FRISCO, Texas -- Amari Cooper will be in Orlando, Florida, this week, getting ready to play in the Pro Bowl.
Based on the numbers he put up for the Dallas Cowboys in 2019 -- 79 catches, 1,189 yards and eight touchdowns -- he should be hobnobbing with the NFC's best, even as an injury replacement.
But Cooper's season will not be remembered for his fourth Pro Bowl appearance in five seasons. It will be remembered for how he finished the 2019 season. It will be remembered for his not being on the field during the biggest play of the biggest game of the Cowboys' season against the Philadelphia Eagles in Week 16. It will be remembered for him getting shut out against the New England Patriots in Week 12.
And it brings up this question as Cooper looks to hit unrestricted free agency in March: What is he worth?
Before the 2019 season started, the thought of Cooper, 25, making $18 million per season behind Julio Jones' $22 million a season with the Atlanta Falcons and Michael Thomas' $19.25 million a season with the New Orleans Saints appeared to be the right price. Maybe even $18.5 million.
With how Cooper started the season, it looked like the price tag might go even higher. Through nine games, he had 53 receptions for 848 yards and seven touchdowns, putting him on pace for a season that would likely land him in a neighborhood occupied only by Michael Irvin, Terrell Owens and Dez Bryant in franchise history.
And those stats include the one-catch, 3-yard Week 6 game against the New York Jets in which he went down with a quadriceps injury.
But, something changed after Week 9.
Some thought the heel, ankle, quad and knee injuries he suffered early in the season had caught up to him, but he said he felt better in the season's second half than the first. Perhaps the attention of opposing defenses got to him, which might have played a part in Michael Gallup's 1,107-yard season. Some inside the Cowboys' organization believed there was some sort of issue with wide receivers coach Sanjay Lal that led to Cooper's drop in productivity.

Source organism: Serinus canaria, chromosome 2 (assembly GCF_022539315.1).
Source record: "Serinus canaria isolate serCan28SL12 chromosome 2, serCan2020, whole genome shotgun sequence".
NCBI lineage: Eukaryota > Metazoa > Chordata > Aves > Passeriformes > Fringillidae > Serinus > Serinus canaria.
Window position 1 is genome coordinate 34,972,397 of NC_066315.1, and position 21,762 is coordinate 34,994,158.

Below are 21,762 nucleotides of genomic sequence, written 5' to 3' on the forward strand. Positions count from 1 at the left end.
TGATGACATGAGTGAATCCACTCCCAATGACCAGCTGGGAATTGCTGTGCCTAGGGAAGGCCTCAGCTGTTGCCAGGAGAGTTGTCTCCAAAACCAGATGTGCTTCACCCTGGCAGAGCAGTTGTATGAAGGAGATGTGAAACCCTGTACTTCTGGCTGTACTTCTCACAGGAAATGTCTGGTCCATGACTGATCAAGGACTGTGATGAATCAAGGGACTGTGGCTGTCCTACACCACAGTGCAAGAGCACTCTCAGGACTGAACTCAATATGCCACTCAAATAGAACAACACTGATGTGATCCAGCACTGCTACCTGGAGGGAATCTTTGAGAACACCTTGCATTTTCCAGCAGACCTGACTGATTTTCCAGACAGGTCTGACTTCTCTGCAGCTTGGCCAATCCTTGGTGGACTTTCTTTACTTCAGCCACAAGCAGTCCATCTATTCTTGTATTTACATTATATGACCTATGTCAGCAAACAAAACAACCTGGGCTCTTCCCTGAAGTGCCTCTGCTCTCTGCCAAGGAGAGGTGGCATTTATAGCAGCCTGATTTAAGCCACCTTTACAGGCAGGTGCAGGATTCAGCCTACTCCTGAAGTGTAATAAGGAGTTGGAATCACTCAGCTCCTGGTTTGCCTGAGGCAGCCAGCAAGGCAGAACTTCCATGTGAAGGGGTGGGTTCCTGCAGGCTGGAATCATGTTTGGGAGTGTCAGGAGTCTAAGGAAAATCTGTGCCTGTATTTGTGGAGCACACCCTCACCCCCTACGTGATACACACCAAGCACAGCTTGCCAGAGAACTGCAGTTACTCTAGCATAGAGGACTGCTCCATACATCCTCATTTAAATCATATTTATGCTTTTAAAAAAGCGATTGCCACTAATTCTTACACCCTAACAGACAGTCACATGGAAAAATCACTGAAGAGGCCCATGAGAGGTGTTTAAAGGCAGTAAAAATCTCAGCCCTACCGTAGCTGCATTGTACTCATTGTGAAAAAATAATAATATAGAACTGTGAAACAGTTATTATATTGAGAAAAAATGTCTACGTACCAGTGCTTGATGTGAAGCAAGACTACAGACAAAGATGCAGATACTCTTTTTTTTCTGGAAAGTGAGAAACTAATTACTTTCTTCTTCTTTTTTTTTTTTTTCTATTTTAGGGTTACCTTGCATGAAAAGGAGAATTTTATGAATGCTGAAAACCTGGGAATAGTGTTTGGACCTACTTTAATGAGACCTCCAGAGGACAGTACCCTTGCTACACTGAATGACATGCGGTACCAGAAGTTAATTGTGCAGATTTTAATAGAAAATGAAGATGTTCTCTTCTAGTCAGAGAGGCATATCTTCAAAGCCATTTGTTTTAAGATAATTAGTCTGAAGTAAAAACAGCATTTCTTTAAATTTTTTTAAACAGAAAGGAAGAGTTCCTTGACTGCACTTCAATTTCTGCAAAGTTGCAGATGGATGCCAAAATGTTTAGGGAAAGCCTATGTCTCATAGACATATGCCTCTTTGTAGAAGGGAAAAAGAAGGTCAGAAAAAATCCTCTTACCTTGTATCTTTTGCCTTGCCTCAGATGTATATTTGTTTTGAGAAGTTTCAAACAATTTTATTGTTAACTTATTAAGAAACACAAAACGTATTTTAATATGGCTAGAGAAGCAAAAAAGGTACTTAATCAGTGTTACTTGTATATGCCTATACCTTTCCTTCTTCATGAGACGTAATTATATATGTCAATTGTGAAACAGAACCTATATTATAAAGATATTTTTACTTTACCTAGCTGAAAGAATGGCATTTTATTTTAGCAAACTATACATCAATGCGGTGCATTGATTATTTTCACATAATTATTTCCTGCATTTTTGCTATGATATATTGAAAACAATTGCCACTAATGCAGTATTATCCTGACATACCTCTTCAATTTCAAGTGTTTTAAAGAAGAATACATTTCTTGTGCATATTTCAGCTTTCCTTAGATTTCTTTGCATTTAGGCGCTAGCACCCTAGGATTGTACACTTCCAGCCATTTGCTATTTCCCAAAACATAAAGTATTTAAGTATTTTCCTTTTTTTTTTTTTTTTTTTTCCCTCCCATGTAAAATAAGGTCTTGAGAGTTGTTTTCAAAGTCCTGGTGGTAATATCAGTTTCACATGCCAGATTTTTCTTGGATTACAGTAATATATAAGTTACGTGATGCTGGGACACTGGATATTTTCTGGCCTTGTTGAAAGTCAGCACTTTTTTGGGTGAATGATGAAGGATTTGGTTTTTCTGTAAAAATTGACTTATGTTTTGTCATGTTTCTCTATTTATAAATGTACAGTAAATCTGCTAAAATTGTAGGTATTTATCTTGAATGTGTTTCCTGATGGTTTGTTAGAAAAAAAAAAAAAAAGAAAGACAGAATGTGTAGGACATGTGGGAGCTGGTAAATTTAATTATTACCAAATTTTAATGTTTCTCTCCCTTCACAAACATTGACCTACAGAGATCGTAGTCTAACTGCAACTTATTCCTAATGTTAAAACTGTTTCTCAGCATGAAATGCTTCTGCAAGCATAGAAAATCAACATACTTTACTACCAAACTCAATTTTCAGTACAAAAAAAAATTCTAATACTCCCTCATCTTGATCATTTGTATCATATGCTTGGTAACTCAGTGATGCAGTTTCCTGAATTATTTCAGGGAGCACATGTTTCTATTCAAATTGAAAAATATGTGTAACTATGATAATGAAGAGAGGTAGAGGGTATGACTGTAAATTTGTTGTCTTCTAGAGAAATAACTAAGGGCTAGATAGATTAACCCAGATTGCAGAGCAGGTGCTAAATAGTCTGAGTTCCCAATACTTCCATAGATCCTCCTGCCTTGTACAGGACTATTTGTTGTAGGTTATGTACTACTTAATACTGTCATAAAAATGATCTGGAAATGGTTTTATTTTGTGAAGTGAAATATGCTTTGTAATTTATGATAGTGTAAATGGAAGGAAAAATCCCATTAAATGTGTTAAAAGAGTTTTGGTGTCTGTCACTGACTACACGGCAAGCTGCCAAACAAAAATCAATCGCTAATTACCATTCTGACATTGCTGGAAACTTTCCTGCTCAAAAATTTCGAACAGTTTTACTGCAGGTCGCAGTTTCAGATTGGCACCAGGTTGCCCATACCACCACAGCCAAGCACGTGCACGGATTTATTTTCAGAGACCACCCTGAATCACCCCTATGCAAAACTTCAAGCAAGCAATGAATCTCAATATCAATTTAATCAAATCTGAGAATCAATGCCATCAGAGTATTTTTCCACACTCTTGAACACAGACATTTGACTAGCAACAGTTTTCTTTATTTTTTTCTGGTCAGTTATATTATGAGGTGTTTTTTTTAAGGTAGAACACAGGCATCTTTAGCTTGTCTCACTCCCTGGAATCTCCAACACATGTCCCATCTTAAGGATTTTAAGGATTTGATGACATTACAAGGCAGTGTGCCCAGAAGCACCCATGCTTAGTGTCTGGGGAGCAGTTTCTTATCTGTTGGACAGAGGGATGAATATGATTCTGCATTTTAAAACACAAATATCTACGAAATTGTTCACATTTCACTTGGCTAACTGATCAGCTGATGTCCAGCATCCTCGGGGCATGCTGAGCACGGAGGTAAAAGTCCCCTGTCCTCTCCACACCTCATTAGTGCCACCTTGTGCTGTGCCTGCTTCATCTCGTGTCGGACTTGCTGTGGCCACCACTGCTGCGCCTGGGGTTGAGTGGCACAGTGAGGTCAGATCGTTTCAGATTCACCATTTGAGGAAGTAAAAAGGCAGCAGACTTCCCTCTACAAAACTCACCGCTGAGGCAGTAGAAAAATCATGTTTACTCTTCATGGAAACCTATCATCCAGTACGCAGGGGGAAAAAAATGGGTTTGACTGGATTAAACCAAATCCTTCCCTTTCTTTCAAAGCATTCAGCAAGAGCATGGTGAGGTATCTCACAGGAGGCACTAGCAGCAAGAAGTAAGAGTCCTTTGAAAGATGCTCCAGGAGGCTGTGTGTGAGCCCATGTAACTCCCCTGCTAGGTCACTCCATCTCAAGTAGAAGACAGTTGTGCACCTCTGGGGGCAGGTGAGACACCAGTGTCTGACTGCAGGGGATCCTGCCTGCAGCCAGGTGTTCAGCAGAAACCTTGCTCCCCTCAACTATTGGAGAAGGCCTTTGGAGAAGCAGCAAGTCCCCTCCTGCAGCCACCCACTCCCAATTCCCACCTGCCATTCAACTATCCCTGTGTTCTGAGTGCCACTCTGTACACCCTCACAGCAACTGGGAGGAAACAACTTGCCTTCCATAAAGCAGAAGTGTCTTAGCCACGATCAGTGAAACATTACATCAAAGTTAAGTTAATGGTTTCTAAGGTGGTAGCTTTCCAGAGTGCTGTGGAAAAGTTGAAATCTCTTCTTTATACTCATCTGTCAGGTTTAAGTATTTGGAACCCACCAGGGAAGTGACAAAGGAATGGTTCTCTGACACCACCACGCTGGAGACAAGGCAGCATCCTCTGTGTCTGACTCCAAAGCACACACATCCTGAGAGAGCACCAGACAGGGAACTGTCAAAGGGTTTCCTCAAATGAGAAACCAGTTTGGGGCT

But Cooper blamed his issues on a lack of focus.
"Sometimes when you are having success, you tend to lose focus on the little things that you need to do to keep playing well," Cooper said. "For example, if you catch a lot of balls early on, it starts to feel like that's just what you do. ... When it becomes routine, you stop doing those things."
Whatever it was, Cooper's production in the final seven games has to give the Cowboys at least some pause.
His 26 receptions in Weeks 11-17 ranked 53rd in the NFL, and his 341 yards ranked 43rd in that time frame.
No. 1 receivers can have lapses, but Cooper's finish to the season looked like some of the indifferent times he had with the Oakland Raiders before the trade with the Cowboys.
Does the way he finished the season fall into the $15 million-a-year neighborhood?
"The way I would asses [my season] is, I wouldn't say I hit my potential this season even though it's a career high in yards and in touchdowns," Cooper said the day after the Cowboys' season ended. "I thought I could've accomplished a lot more, but I didn't, so it's a good reason to be able to go back to the drawing board and work my butt off this offseason, so that ... in a way can be a good thing. Now I know that coming into next year it's something I can actually top, because I know for a fact down the stretch this season I didn't perform at a level in which I know I can perform."
A couple of times during the season, Cooper said he wanted to be with the Cowboys long term.
"I love it here. I love everything about this area, this team, the place I live," Cooper said. "It's just I don't feel like I have anything to complain about in this situation."
Cooper sees room for growth for himself as well as Cowboys quarterback Dak Prescott.
"I think he and I are a very important part of this team and very important pieces in terms of wins and losses," Cooper said. "I think we can really take over games together, and if we do that consistently, then it'll be really hard to stop us and be really hard for us to lose."
Cooper and Prescott will be tied contractually, too.
In an ideal scenario, the Cowboys will avoid chewing up all of their available salary-cap space by signing both to long-term deals before the NFL's free-agent market opens in March. Maybe slightly less ideal would be signing Prescott to a multiyear deal and using the franchise tag on Cooper, which could be worth about $18.5 million in 2020.
In a less-than ideal scenario, the Cowboys could use the franchise tag on Prescott, which could pay him either $27 million or $33 million depending on the designation, and the transition tag on Cooper, which figures to be around $16 million -- if there is not an extension of the collective bargaining agreement. If there is a new CBA, teams can use only one tag.
In using either tag on Cooper, the Cowboys would buy themselves another 16 games to see what they are getting in the veteran receiver.
Back in early November, they thought they knew.